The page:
In his letter to OSHA, he points out that this use of the general duty clause led to extremely low fines, citing the example of the Sioux Falls, South Dakota Smithfield plant where nearly 1,300 employees were sickened and four died.

And in November, as part of an investigation into a fatal Covid-19 outbreak at One World Beef, one of California’s largest slaughterhouses, Counter contributors Nick Roberts and Rosa Amanda Tuirán provided detailed context on OSHA’s lax enforcement of meatpackers during the pandemic. Specifically, the piece made the case that the general duty clause—the legal tool federal OSHA has so far relied on to penalize meatpackers for failing to prevent Covid-19 outbreaks—was simply not up to the job. 

After all, that clause is part of a 1970 law that requires all workplaces to remain “free from recognized hazards that are causing or are likely to cause death or serious physical harm.” It’s a legal catchall stipulating that all workplaces, regardless of industry, must be generally safe. But as a tool for protecting workers in the midst of a raging pandemic, it has proved to be woefully inadequate. 

“This approach means that meatpacking facilities operate in a tenuous kind of legal limbo,” Roberts and Tuirán wrote. “They must keep their employees generally safe. But they are not required to take measures that would protect workers from Covid-19 specifically. As long as they can strike that delicate balance, meatpacking companies are permitted to respond to the pandemic’s dangers however they like.” 

Clyburn’s letter also calls on OSHA to set an emergency temporary standard, citing the dire need to protect food industry workers in high-risk environments until more vaccines become available.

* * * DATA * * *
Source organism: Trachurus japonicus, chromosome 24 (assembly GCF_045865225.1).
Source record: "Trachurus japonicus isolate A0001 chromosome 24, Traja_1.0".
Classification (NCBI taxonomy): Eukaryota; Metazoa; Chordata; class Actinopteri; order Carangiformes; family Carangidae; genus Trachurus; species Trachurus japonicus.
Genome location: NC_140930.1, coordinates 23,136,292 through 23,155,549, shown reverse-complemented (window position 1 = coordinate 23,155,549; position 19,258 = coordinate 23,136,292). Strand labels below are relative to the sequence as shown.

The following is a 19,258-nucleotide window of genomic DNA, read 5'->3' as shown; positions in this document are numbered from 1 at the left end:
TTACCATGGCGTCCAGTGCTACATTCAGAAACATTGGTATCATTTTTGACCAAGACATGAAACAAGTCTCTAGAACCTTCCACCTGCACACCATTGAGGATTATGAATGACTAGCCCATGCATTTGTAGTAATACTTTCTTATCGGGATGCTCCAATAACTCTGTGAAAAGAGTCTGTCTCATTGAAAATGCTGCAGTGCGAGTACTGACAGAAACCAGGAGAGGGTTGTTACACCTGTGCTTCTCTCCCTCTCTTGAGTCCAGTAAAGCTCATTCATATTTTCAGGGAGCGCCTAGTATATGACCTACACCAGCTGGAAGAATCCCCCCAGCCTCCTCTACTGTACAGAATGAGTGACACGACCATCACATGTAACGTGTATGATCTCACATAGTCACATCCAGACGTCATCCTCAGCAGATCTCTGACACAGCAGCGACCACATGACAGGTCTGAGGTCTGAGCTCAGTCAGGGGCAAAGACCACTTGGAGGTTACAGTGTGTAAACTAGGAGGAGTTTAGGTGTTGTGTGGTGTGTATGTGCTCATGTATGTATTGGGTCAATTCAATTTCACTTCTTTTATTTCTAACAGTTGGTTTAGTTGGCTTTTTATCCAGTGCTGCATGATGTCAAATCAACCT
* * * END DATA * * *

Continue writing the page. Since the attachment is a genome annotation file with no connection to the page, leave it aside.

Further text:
Representative Clyburn would seem to agree. In his letter to OSHA, he points out that this use of the general duty clause led to extremely low fines, citing the example of the Sioux Falls, South Dakota Smithfield plant where nearly 1,300 employees were sickened and four died. Clyburn points out that the $13,494 fine Smithfield received for one violation of the general duty clause at that plant amounted to less than $11 per illness, or less than $3,400 per preventable death—jarring numbers previously pointed out by The Counter in its investigation. 

By demanding that OSHA preserve all documents “related to training and guidance OSHA provides to inspectors to identify a violation of the general duty clause by an employer,” it would seem the Subcommittee wants to know more about why this low-level legal remedy was pursued, and not something more in step with the scale of the problem. As our investigation points out, OSHA has declined to use all the options at its disposal, including setting an emergency temporary standard that would set requirements for how plants must protect workers. 

Clyburn’s letter also calls on OSHA to set an emergency temporary standard, citing the dire need to protect food industry workers in high-risk environments until more vaccines become available (and something workplace safety advocates have been calling for since last spring).